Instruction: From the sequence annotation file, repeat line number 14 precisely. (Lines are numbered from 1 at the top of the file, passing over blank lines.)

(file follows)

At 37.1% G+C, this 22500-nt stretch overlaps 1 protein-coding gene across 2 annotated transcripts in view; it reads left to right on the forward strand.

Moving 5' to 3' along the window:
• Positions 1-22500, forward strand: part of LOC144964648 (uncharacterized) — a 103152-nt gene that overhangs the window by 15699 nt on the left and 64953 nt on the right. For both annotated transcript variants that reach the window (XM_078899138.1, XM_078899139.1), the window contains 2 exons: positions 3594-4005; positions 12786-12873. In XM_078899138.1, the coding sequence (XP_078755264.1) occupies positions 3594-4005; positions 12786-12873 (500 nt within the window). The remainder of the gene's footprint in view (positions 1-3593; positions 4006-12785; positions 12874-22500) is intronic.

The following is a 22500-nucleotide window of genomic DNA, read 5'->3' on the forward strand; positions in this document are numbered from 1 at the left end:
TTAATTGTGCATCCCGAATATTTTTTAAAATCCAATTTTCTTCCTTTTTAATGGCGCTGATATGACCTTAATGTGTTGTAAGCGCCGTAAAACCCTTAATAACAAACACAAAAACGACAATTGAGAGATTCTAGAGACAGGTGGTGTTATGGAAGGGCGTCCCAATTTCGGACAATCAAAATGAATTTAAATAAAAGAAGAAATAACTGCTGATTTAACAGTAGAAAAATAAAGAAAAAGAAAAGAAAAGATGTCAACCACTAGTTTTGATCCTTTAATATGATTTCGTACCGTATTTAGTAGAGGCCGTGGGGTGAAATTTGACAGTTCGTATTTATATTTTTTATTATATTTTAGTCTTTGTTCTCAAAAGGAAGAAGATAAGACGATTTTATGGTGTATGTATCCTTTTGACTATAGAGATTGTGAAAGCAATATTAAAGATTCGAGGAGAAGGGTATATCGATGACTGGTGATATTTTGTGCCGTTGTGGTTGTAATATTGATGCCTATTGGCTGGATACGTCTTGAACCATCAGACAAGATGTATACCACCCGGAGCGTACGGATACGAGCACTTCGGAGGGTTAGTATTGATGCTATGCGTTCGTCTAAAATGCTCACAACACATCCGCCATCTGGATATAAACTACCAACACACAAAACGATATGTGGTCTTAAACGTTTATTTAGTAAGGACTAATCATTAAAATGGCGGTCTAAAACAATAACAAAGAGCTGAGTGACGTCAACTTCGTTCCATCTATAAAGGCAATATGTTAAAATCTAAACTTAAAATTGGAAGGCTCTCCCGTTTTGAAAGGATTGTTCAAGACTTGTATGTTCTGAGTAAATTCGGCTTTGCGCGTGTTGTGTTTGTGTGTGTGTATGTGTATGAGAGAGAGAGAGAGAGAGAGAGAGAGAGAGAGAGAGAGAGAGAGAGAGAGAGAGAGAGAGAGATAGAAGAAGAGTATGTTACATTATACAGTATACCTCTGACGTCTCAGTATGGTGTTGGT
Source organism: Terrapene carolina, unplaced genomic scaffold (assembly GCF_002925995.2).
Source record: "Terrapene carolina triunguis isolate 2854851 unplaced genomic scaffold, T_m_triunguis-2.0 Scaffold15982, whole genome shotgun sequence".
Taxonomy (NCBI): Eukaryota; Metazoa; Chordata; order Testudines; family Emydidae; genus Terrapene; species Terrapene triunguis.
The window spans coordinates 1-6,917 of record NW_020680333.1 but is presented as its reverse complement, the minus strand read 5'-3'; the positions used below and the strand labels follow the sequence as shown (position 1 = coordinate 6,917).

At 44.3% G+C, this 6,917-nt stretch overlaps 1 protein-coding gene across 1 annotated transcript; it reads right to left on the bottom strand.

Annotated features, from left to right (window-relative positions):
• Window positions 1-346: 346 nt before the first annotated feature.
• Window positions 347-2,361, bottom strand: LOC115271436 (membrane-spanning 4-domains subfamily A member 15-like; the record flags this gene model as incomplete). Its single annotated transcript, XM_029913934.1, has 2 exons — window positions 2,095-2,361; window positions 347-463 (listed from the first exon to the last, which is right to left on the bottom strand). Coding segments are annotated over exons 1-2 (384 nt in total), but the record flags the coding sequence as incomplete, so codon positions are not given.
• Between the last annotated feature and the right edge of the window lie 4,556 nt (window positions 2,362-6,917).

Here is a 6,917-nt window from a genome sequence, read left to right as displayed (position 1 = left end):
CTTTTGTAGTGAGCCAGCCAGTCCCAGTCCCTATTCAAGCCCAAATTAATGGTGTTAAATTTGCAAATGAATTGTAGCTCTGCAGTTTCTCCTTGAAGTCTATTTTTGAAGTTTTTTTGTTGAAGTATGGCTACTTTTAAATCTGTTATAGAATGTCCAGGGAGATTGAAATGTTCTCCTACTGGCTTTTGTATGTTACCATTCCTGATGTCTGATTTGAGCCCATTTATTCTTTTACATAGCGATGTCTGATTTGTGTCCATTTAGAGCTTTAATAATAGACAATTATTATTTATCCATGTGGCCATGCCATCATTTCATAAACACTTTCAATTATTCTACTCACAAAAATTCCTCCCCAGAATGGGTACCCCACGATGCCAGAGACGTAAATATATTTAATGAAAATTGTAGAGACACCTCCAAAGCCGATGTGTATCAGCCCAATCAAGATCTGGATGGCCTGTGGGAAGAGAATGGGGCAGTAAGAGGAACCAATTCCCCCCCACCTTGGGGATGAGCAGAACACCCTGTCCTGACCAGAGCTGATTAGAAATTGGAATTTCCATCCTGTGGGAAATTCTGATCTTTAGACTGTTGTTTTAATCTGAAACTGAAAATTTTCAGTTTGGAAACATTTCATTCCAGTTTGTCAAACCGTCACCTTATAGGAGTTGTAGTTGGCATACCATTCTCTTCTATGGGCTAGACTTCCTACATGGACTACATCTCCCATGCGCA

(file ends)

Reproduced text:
• Between the last annotated feature and the right edge of the window lie 4,556 nt (window positions 2,362-6,917).